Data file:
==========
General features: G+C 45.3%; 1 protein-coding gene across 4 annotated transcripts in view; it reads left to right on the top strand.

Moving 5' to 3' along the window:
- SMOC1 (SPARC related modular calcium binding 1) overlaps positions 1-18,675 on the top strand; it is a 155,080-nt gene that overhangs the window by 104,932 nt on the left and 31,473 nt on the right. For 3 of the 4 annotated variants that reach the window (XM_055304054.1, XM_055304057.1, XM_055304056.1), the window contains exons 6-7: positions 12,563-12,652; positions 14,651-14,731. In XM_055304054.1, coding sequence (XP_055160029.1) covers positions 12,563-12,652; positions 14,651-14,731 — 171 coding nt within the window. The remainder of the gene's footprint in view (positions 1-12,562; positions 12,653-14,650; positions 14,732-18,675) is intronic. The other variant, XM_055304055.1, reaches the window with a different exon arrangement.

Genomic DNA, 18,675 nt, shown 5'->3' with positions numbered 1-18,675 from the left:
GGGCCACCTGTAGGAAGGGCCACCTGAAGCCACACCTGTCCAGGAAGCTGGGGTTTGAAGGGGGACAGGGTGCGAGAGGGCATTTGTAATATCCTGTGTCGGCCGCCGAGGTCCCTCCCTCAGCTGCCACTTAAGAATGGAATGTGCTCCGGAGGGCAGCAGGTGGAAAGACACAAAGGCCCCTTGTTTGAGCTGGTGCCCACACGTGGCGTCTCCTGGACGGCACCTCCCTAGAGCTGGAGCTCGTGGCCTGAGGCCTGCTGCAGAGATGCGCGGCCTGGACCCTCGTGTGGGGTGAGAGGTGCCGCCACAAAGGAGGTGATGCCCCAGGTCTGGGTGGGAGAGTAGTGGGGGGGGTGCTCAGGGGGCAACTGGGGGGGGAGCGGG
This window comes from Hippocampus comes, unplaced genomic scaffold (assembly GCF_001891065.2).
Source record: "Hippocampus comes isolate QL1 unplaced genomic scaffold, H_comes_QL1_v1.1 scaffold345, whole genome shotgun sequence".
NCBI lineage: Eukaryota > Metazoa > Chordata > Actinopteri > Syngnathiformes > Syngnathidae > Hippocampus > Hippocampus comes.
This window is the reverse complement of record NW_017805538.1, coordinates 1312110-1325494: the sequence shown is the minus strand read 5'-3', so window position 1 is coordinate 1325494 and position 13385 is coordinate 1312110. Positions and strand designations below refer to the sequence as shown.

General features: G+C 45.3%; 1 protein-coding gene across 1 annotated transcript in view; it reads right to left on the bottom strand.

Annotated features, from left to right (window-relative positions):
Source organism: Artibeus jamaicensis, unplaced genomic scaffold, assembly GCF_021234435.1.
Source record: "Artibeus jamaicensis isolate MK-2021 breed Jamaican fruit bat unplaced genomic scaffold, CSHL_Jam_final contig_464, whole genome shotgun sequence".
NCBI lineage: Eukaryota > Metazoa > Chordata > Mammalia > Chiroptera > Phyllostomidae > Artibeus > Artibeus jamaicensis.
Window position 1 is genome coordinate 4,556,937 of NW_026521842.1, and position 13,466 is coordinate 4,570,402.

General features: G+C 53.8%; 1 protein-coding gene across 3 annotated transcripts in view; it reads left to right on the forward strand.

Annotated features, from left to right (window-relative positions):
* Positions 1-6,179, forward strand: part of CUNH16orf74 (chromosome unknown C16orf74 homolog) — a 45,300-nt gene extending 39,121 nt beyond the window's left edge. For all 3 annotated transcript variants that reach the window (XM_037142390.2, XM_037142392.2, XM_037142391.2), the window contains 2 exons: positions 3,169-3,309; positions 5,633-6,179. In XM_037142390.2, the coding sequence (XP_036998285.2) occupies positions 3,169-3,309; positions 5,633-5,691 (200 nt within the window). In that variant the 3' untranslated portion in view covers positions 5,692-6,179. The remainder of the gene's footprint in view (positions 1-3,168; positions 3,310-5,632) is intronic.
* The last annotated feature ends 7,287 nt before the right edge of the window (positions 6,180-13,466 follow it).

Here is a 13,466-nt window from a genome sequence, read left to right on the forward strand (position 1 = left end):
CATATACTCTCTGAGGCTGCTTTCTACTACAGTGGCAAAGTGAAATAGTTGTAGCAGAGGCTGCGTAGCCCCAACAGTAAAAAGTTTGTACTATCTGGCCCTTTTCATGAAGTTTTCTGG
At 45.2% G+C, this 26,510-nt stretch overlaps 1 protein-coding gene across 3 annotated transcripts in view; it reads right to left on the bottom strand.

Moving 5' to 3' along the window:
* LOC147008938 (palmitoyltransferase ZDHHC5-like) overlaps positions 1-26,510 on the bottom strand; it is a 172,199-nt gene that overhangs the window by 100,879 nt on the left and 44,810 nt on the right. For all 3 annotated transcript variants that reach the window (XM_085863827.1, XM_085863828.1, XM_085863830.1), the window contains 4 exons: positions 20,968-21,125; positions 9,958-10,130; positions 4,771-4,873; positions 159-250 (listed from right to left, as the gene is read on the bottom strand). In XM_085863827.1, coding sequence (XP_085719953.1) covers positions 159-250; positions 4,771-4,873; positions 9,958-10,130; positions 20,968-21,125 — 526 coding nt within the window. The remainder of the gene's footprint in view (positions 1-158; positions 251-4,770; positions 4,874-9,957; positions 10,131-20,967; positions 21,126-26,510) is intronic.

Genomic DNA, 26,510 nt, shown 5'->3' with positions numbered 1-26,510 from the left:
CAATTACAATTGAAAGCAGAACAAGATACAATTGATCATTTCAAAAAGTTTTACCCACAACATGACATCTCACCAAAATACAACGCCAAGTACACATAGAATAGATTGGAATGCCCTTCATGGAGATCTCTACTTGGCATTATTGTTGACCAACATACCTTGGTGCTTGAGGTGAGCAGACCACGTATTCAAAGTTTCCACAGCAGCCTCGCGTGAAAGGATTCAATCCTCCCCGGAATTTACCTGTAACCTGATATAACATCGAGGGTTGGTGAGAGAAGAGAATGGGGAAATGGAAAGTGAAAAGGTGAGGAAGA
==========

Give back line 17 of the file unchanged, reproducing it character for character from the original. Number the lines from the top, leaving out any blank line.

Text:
Annotated features, from left to right (window-relative positions):